Even superheroes need a break. What better place for Superman or Batman – and even mere mortals – to visit than the action-packed jungles of Taman Negara? A Canadian anthropologist on a trekking holiday in Taman Negara mentioned, in passing, to her fellow trekkers that she was writing a book detailing what people packed when they went on vacation.
The book’s obvious purpose – not surprising coming from an anthropologist – was not really to provide an itinerary of what travelers could fit into a small suitcase, but what their contents revealed about them as people.
Stings and bites
While items such as tea tree oil for stings and bites, sun block and a good book featured high on my Taman Negara list, my five-year-old companion and son Sam saw things a little differently. What is more important to include in your backpack – when trekking, canopy walking, camping, shooting the rapids, or hanging out with bats and bugs are on the to-do list– than one’s superhero outfit collection? We went on a three- day getaway to Malaysia’s “largest and oldest national park”, according to the government’s tourism department, me with a mind to taking a break from work – and for Superman to take a few days off from saving the world.
The park has a few tour operators to choose from. All of them are good, though don’t expect five star luxury. It’s not that kind of place. We ended up choosing NKS Travel, run by a very friendly tour organizer named Kenny who is based in Kuala Lumpur. His operation is reliable and efficient despite the convoluted journey (plane or train, then several buses, a short stay in a Jerantut hotel and then a three hour ride on a raft to the HQ village of Kuala Tahan) involved with actually getting to Taman Negara. My advice: relax and enjoy the journey.
We caught the train out of Singapore which leaves every evening at about 9pm (it is equipped with sleeping berths). The train takes about seven hours to reach Jerantut.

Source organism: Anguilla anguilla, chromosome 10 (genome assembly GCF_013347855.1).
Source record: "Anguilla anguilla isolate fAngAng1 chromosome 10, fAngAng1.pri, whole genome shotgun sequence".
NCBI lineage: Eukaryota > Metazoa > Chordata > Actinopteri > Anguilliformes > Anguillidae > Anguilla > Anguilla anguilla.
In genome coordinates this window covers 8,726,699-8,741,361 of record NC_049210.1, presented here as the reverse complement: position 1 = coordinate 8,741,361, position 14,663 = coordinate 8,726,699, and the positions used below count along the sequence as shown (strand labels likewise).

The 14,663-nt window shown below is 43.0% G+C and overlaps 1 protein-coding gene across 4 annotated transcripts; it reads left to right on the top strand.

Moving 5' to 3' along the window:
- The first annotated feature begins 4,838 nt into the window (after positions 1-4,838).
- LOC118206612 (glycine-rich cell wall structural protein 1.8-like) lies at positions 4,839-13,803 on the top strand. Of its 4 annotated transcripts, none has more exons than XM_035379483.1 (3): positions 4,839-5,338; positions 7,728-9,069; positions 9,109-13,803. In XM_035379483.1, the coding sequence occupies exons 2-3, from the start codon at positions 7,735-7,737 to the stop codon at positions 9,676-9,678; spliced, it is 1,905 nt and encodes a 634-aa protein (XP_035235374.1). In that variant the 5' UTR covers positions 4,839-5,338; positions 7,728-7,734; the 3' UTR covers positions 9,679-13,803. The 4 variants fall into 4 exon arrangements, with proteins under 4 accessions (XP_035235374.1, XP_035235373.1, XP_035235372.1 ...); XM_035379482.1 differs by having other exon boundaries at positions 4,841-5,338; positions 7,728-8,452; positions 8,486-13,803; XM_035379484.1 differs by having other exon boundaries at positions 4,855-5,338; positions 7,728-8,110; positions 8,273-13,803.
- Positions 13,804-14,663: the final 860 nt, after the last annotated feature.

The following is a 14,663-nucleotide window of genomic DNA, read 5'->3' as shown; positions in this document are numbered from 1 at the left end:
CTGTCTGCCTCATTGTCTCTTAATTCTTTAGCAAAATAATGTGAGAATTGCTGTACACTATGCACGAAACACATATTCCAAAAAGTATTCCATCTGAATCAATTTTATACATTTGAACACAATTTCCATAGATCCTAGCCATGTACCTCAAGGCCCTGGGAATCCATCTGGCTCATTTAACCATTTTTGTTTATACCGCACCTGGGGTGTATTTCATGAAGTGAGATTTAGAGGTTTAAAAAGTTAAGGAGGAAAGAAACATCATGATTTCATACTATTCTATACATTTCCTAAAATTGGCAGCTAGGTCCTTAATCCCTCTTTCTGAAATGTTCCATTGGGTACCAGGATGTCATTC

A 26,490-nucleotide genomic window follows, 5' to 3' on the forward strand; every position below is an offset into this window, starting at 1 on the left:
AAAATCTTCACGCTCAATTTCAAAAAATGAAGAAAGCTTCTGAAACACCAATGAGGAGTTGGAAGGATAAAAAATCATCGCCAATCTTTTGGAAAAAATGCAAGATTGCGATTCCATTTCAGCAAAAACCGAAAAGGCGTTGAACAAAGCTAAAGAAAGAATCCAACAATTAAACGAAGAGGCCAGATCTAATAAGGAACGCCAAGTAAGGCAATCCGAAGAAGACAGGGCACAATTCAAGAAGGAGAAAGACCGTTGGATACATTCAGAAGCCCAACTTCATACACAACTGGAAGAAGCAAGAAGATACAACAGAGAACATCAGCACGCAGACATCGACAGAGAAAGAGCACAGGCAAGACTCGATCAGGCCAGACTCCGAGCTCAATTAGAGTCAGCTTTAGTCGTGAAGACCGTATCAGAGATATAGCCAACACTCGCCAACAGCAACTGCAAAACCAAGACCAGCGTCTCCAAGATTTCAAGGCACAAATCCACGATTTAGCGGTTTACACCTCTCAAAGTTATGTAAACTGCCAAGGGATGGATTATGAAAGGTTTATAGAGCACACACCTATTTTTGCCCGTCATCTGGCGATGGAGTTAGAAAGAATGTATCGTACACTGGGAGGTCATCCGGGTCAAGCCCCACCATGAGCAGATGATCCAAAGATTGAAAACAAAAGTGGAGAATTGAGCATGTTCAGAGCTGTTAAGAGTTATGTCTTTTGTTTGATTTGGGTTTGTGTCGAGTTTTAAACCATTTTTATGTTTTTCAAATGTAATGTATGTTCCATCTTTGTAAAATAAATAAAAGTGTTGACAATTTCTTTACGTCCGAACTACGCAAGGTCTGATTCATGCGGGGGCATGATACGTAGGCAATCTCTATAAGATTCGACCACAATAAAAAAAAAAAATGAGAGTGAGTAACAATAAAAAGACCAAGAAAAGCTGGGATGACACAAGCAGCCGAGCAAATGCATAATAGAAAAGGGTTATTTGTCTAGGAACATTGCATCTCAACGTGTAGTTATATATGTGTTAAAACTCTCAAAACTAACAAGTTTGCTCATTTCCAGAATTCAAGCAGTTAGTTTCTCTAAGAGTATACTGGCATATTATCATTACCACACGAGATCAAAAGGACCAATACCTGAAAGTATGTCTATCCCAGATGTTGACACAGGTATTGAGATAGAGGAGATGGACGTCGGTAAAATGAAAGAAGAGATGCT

Said to be the world’s oldest tropical rainforest, at 130 million years old, the Taman Negara forests were declared for conservation in 1938 and covers more than 4,343 square kilometres of virgin forest. It spans across three states Kelantan, Terengganu and Pahang – and is situated in the centre of the Peninsula Malaysia. It is a haven for hundreds of species of wildlife, birds, plants and, of course, bugs.
Insects for conservationists
Local conservationists are proud of their impressive insect collection, and visitors to the park are treated to regular night treks which focus specifically on bug watching. Creatures vary from fat, fierce red ants which march determinedly along the forest floor, occasionally attaching themselves to passing tourists’ shoelaces, climbing up their legs to take small, vicious bites from the presumably sought-after flesh of the inner thigh, black and yellow creatures of all shapes and sizes which, according to the trek and tour guides, are built to look more fierce than they actually are, to leeches which suck the blood from your ankles before you are even aware of it.
A visit to the “bat cave” – called Gua Telinga (Ear Cave) – is a must. It takes about three hours to get there from Kuala Tahan and involves a ride on a raft, an easy forest walk followed by some energetic cave clambering. It’s easier to negotiate if you are reasonably fit and not too overweight or large as some of the clambering spaces are quite narrow inside the caves. The guides are very good, however, and will happily help you out if you find yourself in a tight spot. The cave ceilings are filled with hundreds of resting bats – much to the glee of the resident superhero (in Batman gear, naturally). Some of them flit about past your face, (yes, just like in Batman Begins) but they are not dangerous and certainly nothing to be afraid of. Apparently, there are also giant toads and bat-eating snakes which have lived in there since prehistoric times, but we didn’t actually see any of those.
Sadly for visitors, there aren’t too many larger animals in the area where tourists visit – even the odd monkey, and certainly no tigers.
The animals have sensibly made their homes deep in areas where tourists fear to go. The canopy walk is one of the anchor activities for short stay visitors. Trek through the forest to the top of hill, Bukit Teresek. On the way, is the canopy walkway, the longest in the world. It is best to take a guide with you if you are a small group as the trail can get confusing.
Running the rapids is a favorite activity, though it is fairly tame. Travel upstream from Kuala Tahan and experience 45 minutes through seven sets of swirling rapids down 9.1km. After any one of these high-energy sojourns, it was good to get back to home base at Kuala Tahan. We stayed in a comfortable, air-conditioned chalet, in the rustic resort of Ekoton.
Taman Negara is a near-perfect combination of quiet getaway, but with plenty to do if you want – just the place to get way from the hurly-burly of city living – and ideal even for Superman to recharge his batteries.